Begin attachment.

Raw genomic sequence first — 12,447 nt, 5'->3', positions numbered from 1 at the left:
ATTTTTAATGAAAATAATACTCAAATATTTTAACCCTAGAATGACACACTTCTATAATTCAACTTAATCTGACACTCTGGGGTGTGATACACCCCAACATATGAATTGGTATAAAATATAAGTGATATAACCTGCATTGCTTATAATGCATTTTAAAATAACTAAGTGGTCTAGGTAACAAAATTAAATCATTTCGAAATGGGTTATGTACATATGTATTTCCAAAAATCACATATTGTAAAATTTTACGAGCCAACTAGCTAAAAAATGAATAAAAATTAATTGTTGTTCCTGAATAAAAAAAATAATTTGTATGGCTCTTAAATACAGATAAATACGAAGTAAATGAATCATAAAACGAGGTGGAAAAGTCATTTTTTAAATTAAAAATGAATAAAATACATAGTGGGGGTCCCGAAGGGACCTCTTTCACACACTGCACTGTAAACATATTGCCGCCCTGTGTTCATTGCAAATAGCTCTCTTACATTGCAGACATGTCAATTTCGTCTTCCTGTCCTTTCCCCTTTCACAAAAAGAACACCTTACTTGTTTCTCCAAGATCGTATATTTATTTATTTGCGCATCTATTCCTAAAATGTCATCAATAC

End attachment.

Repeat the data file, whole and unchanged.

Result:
Raw genomic sequence first — 12,447 nt, 5'->3', positions numbered from 1 at the left:
ATTTTTAATGAAAATAATACTCAAATATTTTAACCCTAGAATGACACACTTCTATAATTCAACTTAATCTGACACTCTGGGGTGTGATACACCCCAACATATGAATTGGTATAAAATATAAGTGATATAACCTGCATTGCTTATAATGCATTTTAAAATAACTAAGTGGTCTAGGTAACAAAATTAAATCATTTCGAAATGGGTTATGTACATATGTATTTCCAAAAATCACATATTGTAAAATTTTACGAGCCAACTAGCTAAAAAATGAATAAAAATTAATTGTTGTTCCTGAATAAAAAAAATAATTTGTATGGCTCTTAAATACAGATAAATACGAAGTAAATGAATCATAAAACGAGGTGGAAAAGTCATTTTTTAAATTAAAAATGAATAAAATACATAGTGGGGGTCCCGAAGGGACCTCTTTCACACACTGCACTGTAAACATATTGCCGCCCTGTGTTCATTGCAAATAGCTCTCTTACATTGCAGACATGTCAATTTCGTCTTCCTGTCCTTTCCCCTTTCACAAAAAGAACACCTTACTTGTTTCTCCAAGATCGTATATTTATTTATTTGCGCATCTATTCCTAAAATGTCATCAATAC